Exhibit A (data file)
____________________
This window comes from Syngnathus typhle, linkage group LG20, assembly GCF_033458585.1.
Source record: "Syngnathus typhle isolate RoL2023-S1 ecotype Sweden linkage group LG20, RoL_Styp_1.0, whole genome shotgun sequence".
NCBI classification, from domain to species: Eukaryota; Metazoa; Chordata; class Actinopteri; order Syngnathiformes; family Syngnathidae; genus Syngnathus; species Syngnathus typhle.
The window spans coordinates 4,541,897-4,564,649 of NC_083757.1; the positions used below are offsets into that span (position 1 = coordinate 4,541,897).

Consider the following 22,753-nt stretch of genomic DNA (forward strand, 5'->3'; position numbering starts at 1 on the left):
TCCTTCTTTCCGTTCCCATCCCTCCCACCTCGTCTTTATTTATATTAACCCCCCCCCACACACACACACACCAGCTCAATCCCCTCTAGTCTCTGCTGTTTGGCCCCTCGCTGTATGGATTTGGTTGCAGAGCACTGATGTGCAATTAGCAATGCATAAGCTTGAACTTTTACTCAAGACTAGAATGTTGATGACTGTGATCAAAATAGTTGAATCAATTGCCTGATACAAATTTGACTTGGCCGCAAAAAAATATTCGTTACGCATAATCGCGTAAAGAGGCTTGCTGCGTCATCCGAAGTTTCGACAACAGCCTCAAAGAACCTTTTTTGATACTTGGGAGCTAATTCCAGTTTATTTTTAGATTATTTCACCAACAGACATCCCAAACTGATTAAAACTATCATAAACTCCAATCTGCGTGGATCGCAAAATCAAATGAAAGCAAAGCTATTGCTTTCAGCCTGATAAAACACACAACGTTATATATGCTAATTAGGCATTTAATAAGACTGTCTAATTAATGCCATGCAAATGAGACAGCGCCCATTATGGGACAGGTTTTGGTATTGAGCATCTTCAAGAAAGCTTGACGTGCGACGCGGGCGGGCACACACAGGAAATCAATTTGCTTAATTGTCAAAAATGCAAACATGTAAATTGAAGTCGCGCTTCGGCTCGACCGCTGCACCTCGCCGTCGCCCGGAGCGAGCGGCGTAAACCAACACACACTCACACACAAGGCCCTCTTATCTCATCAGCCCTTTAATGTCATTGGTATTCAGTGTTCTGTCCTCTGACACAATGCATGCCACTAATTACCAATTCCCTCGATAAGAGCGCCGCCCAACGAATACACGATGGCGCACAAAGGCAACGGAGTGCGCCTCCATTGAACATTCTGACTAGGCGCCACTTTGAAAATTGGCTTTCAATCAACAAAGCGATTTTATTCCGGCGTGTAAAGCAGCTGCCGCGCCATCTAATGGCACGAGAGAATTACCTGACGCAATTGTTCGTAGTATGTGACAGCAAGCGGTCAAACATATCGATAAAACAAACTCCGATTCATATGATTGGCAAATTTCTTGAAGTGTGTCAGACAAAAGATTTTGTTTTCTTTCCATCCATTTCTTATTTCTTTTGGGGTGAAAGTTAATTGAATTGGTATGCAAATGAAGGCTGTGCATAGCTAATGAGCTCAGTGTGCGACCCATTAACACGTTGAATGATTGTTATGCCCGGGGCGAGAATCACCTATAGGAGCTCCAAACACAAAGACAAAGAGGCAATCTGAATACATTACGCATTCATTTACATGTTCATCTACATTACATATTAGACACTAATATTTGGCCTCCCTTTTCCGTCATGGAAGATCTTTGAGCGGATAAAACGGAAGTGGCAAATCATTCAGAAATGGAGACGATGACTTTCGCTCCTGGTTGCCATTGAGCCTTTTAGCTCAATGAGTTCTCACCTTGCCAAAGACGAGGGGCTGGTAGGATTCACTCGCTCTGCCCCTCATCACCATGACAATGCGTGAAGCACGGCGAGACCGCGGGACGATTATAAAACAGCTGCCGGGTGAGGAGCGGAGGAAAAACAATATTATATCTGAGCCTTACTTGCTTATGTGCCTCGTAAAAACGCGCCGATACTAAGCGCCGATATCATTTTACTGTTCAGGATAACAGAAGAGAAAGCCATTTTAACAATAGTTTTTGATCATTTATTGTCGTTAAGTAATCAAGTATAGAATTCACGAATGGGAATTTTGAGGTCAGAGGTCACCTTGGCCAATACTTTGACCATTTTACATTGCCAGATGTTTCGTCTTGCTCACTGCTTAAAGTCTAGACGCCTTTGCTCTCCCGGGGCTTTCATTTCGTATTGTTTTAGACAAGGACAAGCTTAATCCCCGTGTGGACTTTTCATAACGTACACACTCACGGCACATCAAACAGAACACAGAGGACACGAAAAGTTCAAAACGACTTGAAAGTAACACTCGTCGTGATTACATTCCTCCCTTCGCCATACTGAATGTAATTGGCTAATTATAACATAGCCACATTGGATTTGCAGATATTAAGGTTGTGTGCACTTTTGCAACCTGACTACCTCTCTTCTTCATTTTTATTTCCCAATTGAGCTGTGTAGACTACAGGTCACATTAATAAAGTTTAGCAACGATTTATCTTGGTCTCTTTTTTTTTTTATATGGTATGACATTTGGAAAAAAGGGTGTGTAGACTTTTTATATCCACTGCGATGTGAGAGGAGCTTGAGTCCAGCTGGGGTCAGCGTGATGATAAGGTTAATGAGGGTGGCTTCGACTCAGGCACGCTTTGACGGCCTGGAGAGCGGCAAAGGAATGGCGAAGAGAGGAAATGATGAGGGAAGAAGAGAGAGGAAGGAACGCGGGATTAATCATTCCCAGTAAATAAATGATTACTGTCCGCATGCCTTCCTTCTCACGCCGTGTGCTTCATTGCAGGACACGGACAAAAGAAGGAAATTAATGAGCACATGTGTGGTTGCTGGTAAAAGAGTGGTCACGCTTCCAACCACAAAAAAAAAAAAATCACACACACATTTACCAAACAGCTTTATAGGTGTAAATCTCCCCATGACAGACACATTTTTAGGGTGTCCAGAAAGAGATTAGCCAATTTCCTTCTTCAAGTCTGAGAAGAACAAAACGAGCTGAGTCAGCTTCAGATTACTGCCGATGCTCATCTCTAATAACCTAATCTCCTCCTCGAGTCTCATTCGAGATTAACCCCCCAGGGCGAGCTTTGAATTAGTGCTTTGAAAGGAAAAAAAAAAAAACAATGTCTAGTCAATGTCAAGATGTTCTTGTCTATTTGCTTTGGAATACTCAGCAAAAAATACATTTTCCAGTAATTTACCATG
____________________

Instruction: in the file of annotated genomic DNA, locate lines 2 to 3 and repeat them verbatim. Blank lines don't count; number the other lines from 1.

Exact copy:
Source record: "Syngnathus typhle isolate RoL2023-S1 ecotype Sweden linkage group LG20, RoL_Styp_1.0, whole genome shotgun sequence".
NCBI classification, from domain to species: Eukaryota; Metazoa; Chordata; class Actinopteri; order Syngnathiformes; family Syngnathidae; genus Syngnathus; species Syngnathus typhle.